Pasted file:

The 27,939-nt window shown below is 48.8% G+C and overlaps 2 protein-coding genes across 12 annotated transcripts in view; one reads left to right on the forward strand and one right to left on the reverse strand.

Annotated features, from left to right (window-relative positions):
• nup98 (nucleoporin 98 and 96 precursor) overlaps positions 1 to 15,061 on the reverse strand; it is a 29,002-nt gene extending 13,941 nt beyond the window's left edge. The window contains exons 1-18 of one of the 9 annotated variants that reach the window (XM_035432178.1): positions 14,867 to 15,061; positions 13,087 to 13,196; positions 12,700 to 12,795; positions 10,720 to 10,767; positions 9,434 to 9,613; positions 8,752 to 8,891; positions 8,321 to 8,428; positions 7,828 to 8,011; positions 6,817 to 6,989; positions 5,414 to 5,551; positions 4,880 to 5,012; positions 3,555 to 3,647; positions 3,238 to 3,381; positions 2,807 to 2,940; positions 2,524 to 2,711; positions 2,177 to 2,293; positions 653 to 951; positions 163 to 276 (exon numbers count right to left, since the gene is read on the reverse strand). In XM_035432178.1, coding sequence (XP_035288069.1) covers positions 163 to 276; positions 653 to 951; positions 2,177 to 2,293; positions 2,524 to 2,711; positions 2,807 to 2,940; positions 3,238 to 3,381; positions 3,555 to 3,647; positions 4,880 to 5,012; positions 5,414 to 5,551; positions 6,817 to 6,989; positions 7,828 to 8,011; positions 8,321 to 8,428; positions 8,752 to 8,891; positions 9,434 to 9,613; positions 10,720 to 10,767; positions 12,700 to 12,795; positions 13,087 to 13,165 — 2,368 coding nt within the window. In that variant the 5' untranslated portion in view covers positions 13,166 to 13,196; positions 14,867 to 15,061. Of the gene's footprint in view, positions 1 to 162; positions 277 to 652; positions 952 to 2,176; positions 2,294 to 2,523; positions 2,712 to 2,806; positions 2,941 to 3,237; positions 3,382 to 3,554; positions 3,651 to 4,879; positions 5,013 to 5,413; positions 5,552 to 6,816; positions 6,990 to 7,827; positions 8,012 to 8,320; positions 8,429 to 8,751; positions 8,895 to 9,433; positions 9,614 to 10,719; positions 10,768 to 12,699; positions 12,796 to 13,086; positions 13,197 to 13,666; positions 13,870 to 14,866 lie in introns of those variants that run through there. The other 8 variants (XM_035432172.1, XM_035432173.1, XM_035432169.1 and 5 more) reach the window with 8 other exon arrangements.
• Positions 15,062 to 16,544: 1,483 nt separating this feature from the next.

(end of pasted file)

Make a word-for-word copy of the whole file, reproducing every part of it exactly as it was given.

The 27,939-nt window shown below is 48.8% G+C and overlaps 2 protein-coding genes across 12 annotated transcripts in view; one reads left to right on the forward strand and one right to left on the reverse strand.

Annotated features, from left to right (window-relative positions):
• nup98 (nucleoporin 98 and 96 precursor) overlaps positions 1 to 15,061 on the reverse strand; it is a 29,002-nt gene extending 13,941 nt beyond the window's left edge. The window contains exons 1-18 of one of the 9 annotated variants that reach the window (XM_035432178.1): positions 14,867 to 15,061; positions 13,087 to 13,196; positions 12,700 to 12,795; positions 10,720 to 10,767; positions 9,434 to 9,613; positions 8,752 to 8,891; positions 8,321 to 8,428; positions 7,828 to 8,011; positions 6,817 to 6,989; positions 5,414 to 5,551; positions 4,880 to 5,012; positions 3,555 to 3,647; positions 3,238 to 3,381; positions 2,807 to 2,940; positions 2,524 to 2,711; positions 2,177 to 2,293; positions 653 to 951; positions 163 to 276 (exon numbers count right to left, since the gene is read on the reverse strand). In XM_035432178.1, coding sequence (XP_035288069.1) covers positions 163 to 276; positions 653 to 951; positions 2,177 to 2,293; positions 2,524 to 2,711; positions 2,807 to 2,940; positions 3,238 to 3,381; positions 3,555 to 3,647; positions 4,880 to 5,012; positions 5,414 to 5,551; positions 6,817 to 6,989; positions 7,828 to 8,011; positions 8,321 to 8,428; positions 8,752 to 8,891; positions 9,434 to 9,613; positions 10,720 to 10,767; positions 12,700 to 12,795; positions 13,087 to 13,165 — 2,368 coding nt within the window. In that variant the 5' untranslated portion in view covers positions 13,166 to 13,196; positions 14,867 to 15,061. Of the gene's footprint in view, positions 1 to 162; positions 277 to 652; positions 952 to 2,176; positions 2,294 to 2,523; positions 2,712 to 2,806; positions 2,941 to 3,237; positions 3,382 to 3,554; positions 3,651 to 4,879; positions 5,013 to 5,413; positions 5,552 to 6,816; positions 6,990 to 7,827; positions 8,012 to 8,320; positions 8,429 to 8,751; positions 8,895 to 9,433; positions 9,614 to 10,719; positions 10,768 to 12,699; positions 12,796 to 13,086; positions 13,197 to 13,666; positions 13,870 to 14,866 lie in introns of those variants that run through there. The other 8 variants (XM_035432172.1, XM_035432173.1, XM_035432169.1 and 5 more) reach the window with 8 other exon arrangements.
• Positions 15,062 to 16,544: 1,483 nt separating this feature from the next.